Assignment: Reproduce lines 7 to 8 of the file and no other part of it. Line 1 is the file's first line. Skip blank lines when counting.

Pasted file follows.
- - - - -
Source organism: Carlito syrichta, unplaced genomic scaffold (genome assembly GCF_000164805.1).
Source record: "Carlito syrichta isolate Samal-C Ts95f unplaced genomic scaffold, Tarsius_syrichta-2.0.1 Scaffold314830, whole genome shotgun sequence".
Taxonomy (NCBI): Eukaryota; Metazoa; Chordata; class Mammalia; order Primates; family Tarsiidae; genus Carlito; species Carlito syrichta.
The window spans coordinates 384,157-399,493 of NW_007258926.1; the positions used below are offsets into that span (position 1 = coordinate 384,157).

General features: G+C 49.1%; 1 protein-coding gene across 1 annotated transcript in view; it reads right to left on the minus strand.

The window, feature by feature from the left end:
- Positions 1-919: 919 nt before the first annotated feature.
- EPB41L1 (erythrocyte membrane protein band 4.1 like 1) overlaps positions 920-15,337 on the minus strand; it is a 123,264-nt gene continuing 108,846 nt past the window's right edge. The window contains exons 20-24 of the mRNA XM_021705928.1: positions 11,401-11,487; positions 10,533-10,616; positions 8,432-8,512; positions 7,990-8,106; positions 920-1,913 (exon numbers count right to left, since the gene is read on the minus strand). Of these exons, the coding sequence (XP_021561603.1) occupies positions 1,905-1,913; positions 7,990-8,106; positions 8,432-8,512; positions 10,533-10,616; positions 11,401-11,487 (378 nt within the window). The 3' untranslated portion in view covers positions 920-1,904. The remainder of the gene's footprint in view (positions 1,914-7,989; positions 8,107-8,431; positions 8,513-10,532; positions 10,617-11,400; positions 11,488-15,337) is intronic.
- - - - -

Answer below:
- Positions 1-919: 919 nt before the first annotated feature.
- EPB41L1 (erythrocyte membrane protein band 4.1 like 1) overlaps positions 920-15,337 on the minus strand; it is a 123,264-nt gene continuing 108,846 nt past the window's right edge. The window contains exons 20-24 of the mRNA XM_021705928.1: positions 11,401-11,487; positions 10,533-10,616; positions 8,432-8,512; positions 7,990-8,106; positions 920-1,913 (exon numbers count right to left, since the gene is read on the minus strand). Of these exons, the coding sequence (XP_021561603.1) occupies positions 1,905-1,913; positions 7,990-8,106; positions 8,432-8,512; positions 10,533-10,616; positions 11,401-11,487 (378 nt within the window). The 3' untranslated portion in view covers positions 920-1,904. The remainder of the gene's footprint in view (positions 1,914-7,989; positions 8,107-8,431; positions 8,513-10,532; positions 10,617-11,400; positions 11,488-15,337) is intronic.